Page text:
This paper argues that transition is not a one-off event that occurs when students first enter universities but is an on-going process that is repeated over time. We draw on qualitative data from a longitudinal project on ‘non-traditional’ students who entered a research-intensive university in Scotland direct from further education colleges. This cohort of 45 was asked about their views on college and university learning in a study that was conducted throughout their time at university; a sub-sample of 15 was then followed up ten years later. Our data suggest that four significant transitions, or set of critical moments, can be identified: the loss of a sense of belonging on coming to university; learning to fit in by the end of the first year; changing approaches to learning and belonging in the final years of study; changing selves in the years following graduation. At each point positive relationships with peers and staff made a significant difference to how these transitions were managed. Moreover, the changes experienced continued to have an impact on the personal and professional lives of the cohort.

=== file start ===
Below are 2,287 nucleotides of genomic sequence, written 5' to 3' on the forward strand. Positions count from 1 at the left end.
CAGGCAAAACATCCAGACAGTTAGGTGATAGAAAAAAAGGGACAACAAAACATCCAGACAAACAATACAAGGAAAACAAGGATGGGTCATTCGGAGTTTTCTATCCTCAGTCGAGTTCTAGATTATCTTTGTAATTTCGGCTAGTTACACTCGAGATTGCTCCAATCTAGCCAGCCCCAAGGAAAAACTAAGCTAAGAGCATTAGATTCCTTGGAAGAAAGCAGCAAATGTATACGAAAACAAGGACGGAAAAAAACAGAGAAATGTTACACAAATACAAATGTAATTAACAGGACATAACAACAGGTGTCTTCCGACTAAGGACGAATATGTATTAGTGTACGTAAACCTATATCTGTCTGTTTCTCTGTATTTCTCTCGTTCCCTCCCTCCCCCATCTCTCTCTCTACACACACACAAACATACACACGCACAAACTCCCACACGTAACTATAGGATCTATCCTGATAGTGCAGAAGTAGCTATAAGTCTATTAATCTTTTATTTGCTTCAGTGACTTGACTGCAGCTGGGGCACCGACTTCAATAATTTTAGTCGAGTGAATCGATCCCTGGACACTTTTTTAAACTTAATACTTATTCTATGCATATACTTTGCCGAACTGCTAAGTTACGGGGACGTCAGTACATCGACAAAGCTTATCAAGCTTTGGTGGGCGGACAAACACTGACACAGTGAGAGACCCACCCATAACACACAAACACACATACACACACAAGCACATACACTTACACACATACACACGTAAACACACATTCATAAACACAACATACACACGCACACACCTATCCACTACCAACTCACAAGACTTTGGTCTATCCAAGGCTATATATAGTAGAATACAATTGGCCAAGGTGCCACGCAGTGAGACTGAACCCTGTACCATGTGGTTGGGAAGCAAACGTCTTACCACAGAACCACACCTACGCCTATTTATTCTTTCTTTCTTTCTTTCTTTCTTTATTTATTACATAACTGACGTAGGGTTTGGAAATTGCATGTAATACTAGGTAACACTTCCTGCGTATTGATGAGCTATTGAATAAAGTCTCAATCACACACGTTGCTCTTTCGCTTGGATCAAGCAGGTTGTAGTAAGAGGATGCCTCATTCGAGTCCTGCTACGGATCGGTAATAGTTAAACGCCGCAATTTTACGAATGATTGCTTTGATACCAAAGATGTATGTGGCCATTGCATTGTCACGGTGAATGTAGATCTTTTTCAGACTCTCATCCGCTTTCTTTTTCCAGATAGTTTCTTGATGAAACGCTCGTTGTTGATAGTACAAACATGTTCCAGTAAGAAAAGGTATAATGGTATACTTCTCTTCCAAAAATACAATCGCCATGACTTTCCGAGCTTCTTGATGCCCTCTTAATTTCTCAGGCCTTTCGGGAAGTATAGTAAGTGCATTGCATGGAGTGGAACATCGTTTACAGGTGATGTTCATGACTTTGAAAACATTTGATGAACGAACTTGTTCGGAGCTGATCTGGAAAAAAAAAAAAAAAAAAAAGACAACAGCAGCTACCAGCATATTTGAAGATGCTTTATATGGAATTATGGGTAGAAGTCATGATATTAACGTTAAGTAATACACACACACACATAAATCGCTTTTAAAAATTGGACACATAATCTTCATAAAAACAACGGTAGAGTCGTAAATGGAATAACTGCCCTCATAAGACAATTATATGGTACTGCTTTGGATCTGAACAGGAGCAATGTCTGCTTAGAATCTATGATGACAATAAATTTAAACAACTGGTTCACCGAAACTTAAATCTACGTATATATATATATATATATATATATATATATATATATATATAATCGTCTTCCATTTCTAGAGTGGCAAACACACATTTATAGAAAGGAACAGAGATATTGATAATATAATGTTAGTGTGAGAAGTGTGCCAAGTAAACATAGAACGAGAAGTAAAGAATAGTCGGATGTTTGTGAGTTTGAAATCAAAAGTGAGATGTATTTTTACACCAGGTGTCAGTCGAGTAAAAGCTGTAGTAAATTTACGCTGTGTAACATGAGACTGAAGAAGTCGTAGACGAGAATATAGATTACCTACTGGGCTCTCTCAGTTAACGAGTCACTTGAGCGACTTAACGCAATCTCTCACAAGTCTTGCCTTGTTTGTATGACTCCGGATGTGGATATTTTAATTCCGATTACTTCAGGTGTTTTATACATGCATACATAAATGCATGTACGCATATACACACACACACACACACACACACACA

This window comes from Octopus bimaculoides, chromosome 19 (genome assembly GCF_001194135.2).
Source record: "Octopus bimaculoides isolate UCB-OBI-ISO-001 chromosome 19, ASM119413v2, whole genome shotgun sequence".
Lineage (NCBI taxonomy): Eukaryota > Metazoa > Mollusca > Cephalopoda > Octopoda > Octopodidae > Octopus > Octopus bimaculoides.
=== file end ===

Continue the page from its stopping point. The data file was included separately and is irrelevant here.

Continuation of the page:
- transition processes
- changing selves